When I have mentioned our move to people, they immediately think we will be living in igloos and wearing muck-lucks.  They do not understand that the modern world has stretched to cover the entire North-American continent.  There are housing developments, shopping centers, movie theaters, and heaters!  It is also not snowing all year, neither is it dark all year.  And yes, there are more animals than people, but not reindeer.  What other misconceptions do we cling to?  Well, for me, in my blogging life, I have had to fight many misconceptions. The biggest one I know of, although have not addressed until now, is that the “Immaculate Conception” refers to Mary not having marital relations with Joseph, to conceive Christ.  Not so.  Oh, that happened, Mary did conceive Christ without “knowing” Joseph, but that is not what the “Immaculate Conception” refers to.  That “misconception” has spawned numerous jokes and sayings down through the centuries, but it is completely incorrect.  It refers, instead, to the conception of Mary, the Theotokos (Mother of God) and the fact that she was conceived without the stain of sin, or the results of the sin of Adam.  Christ chose His Mother before time (“In the beginning was the Word, and the Word was with God, and the Word was God.  He was in the beginning with God;  all things were made through him, and without him was not anything made that was made.  In him was life, and the life was the light of men. The light shines in the darkness, and the darkness has not overcome it.” John 1: 1-6) and He chose a perfect vessel to carry Him into this imperfect world. I heard a priest once explain the Immaculate Conception by saying, “When you have the perfect rose, you want the perfect vase to place it in.  How much more so for the Son of God to be born of the most perfect womb?”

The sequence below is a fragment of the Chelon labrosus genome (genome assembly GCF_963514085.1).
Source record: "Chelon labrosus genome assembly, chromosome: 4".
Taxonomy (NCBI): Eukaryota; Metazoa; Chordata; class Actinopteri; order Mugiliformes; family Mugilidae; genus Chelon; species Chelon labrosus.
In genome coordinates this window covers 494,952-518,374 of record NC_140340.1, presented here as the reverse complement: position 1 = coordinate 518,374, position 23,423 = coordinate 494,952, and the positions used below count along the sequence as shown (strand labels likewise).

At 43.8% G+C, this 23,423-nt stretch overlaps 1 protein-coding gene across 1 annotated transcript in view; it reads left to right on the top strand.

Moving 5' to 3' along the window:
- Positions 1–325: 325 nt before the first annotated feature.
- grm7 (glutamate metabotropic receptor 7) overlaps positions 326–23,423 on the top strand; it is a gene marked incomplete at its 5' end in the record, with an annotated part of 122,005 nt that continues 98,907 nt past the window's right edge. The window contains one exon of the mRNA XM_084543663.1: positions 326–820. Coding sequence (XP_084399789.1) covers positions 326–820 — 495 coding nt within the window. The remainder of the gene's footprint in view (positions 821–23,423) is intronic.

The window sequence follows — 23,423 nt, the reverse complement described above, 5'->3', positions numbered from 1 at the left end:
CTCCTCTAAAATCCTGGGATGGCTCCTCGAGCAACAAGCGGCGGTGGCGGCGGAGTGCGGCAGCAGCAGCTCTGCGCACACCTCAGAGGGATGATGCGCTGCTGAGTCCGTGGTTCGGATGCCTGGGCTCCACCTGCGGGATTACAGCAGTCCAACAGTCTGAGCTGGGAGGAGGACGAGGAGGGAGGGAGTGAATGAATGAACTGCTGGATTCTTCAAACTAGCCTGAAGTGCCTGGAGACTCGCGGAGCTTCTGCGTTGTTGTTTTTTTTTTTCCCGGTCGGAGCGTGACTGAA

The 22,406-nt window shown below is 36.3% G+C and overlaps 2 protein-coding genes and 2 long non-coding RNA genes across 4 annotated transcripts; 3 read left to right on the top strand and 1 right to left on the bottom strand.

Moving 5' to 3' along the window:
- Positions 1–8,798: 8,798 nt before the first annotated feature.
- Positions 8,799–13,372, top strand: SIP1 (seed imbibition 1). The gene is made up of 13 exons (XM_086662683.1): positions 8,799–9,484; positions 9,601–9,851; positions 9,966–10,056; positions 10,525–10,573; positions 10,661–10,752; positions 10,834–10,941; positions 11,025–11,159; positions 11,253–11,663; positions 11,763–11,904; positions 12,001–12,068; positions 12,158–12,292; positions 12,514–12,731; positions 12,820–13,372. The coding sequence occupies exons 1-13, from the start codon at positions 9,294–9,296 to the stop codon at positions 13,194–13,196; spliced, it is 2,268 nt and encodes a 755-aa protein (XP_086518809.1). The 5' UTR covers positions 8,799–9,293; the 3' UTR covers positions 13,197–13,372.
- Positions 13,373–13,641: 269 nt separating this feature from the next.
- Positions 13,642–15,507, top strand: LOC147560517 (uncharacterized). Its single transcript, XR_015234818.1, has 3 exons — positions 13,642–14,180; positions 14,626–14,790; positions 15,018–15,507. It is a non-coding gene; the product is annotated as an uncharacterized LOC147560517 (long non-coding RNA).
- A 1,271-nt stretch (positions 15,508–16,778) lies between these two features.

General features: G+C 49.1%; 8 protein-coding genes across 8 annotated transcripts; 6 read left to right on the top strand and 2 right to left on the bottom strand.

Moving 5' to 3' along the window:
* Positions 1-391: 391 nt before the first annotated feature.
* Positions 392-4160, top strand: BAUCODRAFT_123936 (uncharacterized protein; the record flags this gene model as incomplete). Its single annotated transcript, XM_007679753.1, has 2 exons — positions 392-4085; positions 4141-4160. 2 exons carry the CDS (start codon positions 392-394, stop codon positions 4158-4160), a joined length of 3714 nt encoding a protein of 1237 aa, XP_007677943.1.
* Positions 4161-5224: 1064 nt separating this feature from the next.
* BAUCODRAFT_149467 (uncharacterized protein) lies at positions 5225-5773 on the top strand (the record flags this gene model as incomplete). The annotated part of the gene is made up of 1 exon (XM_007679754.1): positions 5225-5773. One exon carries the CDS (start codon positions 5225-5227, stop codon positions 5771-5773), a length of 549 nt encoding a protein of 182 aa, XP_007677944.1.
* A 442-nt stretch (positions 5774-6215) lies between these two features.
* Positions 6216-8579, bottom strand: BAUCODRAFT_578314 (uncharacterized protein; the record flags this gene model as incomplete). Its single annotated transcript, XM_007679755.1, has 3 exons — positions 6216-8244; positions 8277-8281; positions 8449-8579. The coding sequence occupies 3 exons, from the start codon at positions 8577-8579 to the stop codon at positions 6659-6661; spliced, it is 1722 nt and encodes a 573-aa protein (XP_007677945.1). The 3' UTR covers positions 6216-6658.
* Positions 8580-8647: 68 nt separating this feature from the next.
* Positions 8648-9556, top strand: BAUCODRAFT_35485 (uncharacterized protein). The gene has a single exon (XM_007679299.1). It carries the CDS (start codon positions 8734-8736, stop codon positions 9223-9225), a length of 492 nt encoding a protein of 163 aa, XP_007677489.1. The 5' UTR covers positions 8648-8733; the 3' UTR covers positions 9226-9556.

There are so many misconceptions that we have all come to accept through the years as truth, without bothering to uncover the veracity of the very things we say we believe in.  The misconceptions I have run across have caused division between countries, friends, and within families.  There are also misconceptions about faith, that abound in cultural mythology.  Being an anthropology major in college, I was given the privilege of being taught to look beyond what we see, and what we assume we see.  Very often, beneath the surface of what we surmise, is a very different reality.  We see that throughout history, the uninitiated saw practices they did not understand and made assumptions about them. From those assumptions spread rumor, which became misconceptions, and in time, beliefs.  In a study done years ago, well-meaning health professionals traveled to countries unfamiliar with modern medicine.  They presented some very primitive peoples with all the items they would need to ensure a lower birth rate – birth control pills, condoms, and other items.  They gave presentations and instructions to these peoples.  When these same professionals returned years later, the population had maintained their same growth patterns.  Some anthropologists were invited to participate and what they found was the science being imposed on these peoples was so foreign to their practices, they instead had set up altars and placed the items on them, thinking that by praying to them they would not conceive children.  The anthropologists brought in natural family planning experts who explained the Billings Method, using farming terminology.  The people took to it very easily and childbirth rates were not as progressive.  The scientists were very ready to tell the world these people were far too primitive to understand modern science; from the outside looking in, perhaps they were, through assumption.  But in reality, they were a farming people; their culture revolved around the cycles of the moon and planting seasons.  They were highly intelligent and a very evolved culture, but our modernity dismissed them out-of-hand.   The opposite was true and the scientists learned a valuable lesson – they had to remember their audience and to teach and share with the idea of the receiver in mind.  This has a twist to it, as well.  Quite often, because we have heard something from someone, we make assumptions and we also assume the information as our own “fact.”  This study showed scientists – and we can extrapolate from this experience, they show all of us – that we cannot assume our words and instructions have been received in the way in which they were intended.  We need to be sure what we are sharing is heard by the head, and the heart.  The Word of God is immutable; it is eternal.  We can be taught by, and we can learn by, investing the time and the prayer in pursuing those eternal truths left to us by our Lord, through His Church, the Church Fathers, and all those traditions formed over the centuries – either a big “T” tradition or a small “t” one.